Stalin poster of the week is a weekly excursion into the fascinating world of propaganda posters of Iosif Stalin, leader of the USSR from 1929 until his death in 1953.
Here, Anita Pisch will showcase some of the most interesting Stalin posters, based on extensive research in the archives of the Russian State Library, and analyse what makes these images such successful propaganda.
Anita’s new, fully illustrated book, The personality cult of Stalin in Soviet posters, 1929 -1953, published by ANU Press, is available for free download here, and can also be purchased in hard copy from ANU Press.
A 1940 poster from Tashkent, Uzbekistan, by Vladimir Kaidalov quotes from Stalin’s funerary oath to Lenin on 26 January 1924: ‘Departing from us, Comrade Lenin urged us to strengthen and extend the union republics. We swear to you, Comrade Lenin, that we will fulfil with honour your behest’.
A giant head of Lenin sits above the Kremlin in a crimson sky. In 1940, Lenin had already been dead for 16 years, but was still the major legitimating tool for the Soviet government, and for Stalin as leader. By depicting Lenin as hovering in the sky, he appears as a protective spirit, guiding Stalin and the people on the path from socialism to full communism.
Beneath the sky, a holy shade of red like the background in an Orthodox icon, a crowd of people in Uzbek dress carry large red banners and look up at Stalin, who stands at the podium, arm raised to swear his oath.
The portion of Stalin’s oath that is quoted on the poster refers to socialist work to be undertaken in the union republics. In 1940, Tashkent was in the early stages of a total reconstruction that would see a ‘cultured city’ rise out of the demolition of a city of single-storey mudbrick houses, the opening of the Tashkent canal, and the opening of the children’s railway.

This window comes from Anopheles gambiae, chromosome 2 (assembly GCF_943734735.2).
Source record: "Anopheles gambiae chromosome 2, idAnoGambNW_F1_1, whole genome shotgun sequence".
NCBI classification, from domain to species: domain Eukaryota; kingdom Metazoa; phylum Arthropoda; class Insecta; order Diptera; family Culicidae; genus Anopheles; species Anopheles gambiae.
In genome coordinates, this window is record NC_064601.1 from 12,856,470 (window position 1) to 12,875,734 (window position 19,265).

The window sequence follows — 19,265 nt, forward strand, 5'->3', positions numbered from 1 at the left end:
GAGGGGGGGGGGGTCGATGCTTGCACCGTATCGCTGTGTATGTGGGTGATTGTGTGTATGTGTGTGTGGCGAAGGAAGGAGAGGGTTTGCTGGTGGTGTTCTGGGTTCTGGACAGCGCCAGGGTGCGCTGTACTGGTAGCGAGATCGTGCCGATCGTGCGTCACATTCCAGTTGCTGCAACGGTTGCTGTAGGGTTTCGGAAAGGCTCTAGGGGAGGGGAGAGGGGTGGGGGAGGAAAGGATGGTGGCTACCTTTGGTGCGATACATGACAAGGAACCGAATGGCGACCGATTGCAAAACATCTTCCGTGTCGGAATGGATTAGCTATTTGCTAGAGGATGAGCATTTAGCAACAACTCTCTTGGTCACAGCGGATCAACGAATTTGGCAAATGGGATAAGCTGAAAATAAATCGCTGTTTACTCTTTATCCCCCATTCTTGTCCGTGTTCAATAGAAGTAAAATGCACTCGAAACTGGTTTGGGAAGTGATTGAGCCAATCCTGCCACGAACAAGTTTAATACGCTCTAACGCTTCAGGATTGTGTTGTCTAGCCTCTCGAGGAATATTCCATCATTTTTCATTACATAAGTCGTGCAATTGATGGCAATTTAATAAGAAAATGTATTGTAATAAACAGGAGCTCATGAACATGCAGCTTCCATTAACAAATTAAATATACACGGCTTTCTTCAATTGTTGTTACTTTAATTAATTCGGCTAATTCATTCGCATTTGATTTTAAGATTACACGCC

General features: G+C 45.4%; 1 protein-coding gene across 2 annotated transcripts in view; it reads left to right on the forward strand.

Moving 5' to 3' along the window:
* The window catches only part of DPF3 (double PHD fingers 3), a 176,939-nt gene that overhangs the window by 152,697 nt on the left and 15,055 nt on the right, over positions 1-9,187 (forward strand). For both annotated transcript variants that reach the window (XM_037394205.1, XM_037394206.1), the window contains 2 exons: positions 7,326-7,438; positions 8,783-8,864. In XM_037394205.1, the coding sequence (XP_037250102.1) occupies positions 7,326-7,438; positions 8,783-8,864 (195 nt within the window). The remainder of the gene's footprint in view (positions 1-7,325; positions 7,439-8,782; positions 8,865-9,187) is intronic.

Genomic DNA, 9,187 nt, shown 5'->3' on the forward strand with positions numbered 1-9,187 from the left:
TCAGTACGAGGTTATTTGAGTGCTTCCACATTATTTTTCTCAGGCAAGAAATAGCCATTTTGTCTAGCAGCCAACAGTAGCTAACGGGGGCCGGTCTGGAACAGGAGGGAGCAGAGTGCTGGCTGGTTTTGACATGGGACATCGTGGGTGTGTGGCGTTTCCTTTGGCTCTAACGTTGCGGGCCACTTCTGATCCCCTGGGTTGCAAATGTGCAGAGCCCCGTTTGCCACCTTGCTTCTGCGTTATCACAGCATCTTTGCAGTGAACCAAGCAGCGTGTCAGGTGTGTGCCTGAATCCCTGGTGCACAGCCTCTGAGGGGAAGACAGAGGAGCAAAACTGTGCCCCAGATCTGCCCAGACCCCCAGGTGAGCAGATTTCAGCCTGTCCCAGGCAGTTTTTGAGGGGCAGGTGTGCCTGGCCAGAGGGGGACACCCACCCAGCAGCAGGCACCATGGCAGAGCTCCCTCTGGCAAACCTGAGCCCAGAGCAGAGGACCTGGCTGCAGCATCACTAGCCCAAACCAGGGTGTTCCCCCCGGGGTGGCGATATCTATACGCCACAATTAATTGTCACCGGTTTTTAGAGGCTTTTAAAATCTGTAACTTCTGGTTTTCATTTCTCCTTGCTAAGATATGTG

Plans to refashion Tashkent’s inhabitants into high-rise dwellers were meeting with resistance, and this poster calls upon the apotheosised Lenin to legitimate Stalin’s plan, whilst also showing Stalin to be a man of honour, having given his word to carry on Lenin’s plans in his funeral oration.
Kaidalov, who was born in Barnaul, Siberia in 1907 and only moved to Tashkent in 1932, achieved considerable fame as a painter in Uzbekistan and was awarded the
honorary title of the People’s Artist of Uzbekistan.
Anita Pisch‘s new book, The personality cult of Stalin in Soviet posters, 1929 – 1953, is now available for free download through ANU Press open access, or to purchase in hard copy for $83. This lavishly illustrated book, featuring reproductions of over 130 posters, examines the way in which Stalin’s image in posters, symbolising the Bolshevik Party, the USSR state, and Bolshevik values and ideology, was used to create legitimacy for the Bolshevik government, to mobilise the population to make great sacrifices in order to industrialise and collectivise rapidly, and later to win the war, and to foster the development of a new type of Soviet person in a new utopian world.
Dr Anita Pisch’s website can be found at www.anitapisch.com